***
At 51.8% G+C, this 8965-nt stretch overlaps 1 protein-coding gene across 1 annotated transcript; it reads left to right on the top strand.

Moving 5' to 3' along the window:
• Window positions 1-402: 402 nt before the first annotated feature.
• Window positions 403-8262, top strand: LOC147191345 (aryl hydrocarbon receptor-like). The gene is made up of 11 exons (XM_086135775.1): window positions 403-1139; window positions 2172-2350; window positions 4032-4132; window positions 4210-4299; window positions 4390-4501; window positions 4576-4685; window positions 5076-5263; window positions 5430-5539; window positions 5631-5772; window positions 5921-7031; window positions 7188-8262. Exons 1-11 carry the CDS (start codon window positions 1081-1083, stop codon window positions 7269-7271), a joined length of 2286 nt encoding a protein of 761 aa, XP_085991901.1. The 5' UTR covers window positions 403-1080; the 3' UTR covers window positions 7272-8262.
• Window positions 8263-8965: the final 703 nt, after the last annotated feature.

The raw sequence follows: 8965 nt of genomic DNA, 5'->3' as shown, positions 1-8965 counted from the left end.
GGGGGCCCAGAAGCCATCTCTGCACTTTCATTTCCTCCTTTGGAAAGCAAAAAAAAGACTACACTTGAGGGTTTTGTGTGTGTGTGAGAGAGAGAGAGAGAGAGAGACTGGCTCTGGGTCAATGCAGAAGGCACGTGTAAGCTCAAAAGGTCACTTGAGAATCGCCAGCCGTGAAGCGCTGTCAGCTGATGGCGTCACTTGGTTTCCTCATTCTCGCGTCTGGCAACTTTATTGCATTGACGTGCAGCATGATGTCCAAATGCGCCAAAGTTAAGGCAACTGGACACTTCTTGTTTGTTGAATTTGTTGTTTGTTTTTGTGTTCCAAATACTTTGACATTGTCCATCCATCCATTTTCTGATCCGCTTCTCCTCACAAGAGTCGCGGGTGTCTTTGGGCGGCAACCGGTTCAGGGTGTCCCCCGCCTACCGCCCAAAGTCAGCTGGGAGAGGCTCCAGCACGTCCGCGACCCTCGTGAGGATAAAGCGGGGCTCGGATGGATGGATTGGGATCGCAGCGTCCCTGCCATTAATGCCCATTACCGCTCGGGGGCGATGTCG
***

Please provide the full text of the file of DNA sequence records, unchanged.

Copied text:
At 51.8% G+C, this 8965-nt stretch overlaps 1 protein-coding gene across 1 annotated transcript; it reads left to right on the top strand.

Moving 5' to 3' along the window:
• Window positions 1-402: 402 nt before the first annotated feature.
• Window positions 403-8262, top strand: LOC147191345 (aryl hydrocarbon receptor-like). The gene is made up of 11 exons (XM_086135775.1): window positions 403-1139; window positions 2172-2350; window positions 4032-4132; window positions 4210-4299; window positions 4390-4501; window positions 4576-4685; window positions 5076-5263; window positions 5430-5539; window positions 5631-5772; window positions 5921-7031; window positions 7188-8262. Exons 1-11 carry the CDS (start codon window positions 1081-1083, stop codon window positions 7269-7271), a joined length of 2286 nt encoding a protein of 761 aa, XP_085991901.1. The 5' UTR covers window positions 403-1080; the 3' UTR covers window positions 7272-8262.
• Window positions 8263-8965: the final 703 nt, after the last annotated feature.

The raw sequence follows: 8965 nt of genomic DNA, 5'->3' as shown, positions 1-8965 counted from the left end.
GGGGGCCCAGAAGCCATCTCTGCACTTTCATTTCCTCCTTTGGAAAGCAAAAAAAAGACTACACTTGAGGGTTTTGTGTGTGTGTGAGAGAGAGAGAGAGAGAGAGACTGGCTCTGGGTCAATGCAGAAGGCACGTGTAAGCTCAAAAGGTCACTTGAGAATCGCCAGCCGTGAAGCGCTGTCAGCTGATGGCGTCACTTGGTTTCCTCATTCTCGCGTCTGGCAACTTTATTGCATTGACGTGCAGCATGATGTCCAAATGCGCCAAAGTTAAGGCAACTGGACACTTCTTGTTTGTTGAATTTGTTGTTTGTTTTTGTGTTCCAAATACTTTGACATTGTCCATCCATCCATTTTCTGATCCGCTTCTCCTCACAAGAGTCGCGGGTGTCTTTGGGCGGCAACCGGTTCAGGGTGTCCCCCGCCTACCGCCCAAAGTCAGCTGGGAGAGGCTCCAGCACGTCCGCGACCCTCGTGAGGATAAAGCGGGGCTCGGATGGATGGATTGGGATCGCAGCGTCCCTGCCATTAATGCCCATTACCGCTCGGGGGCGATGTCG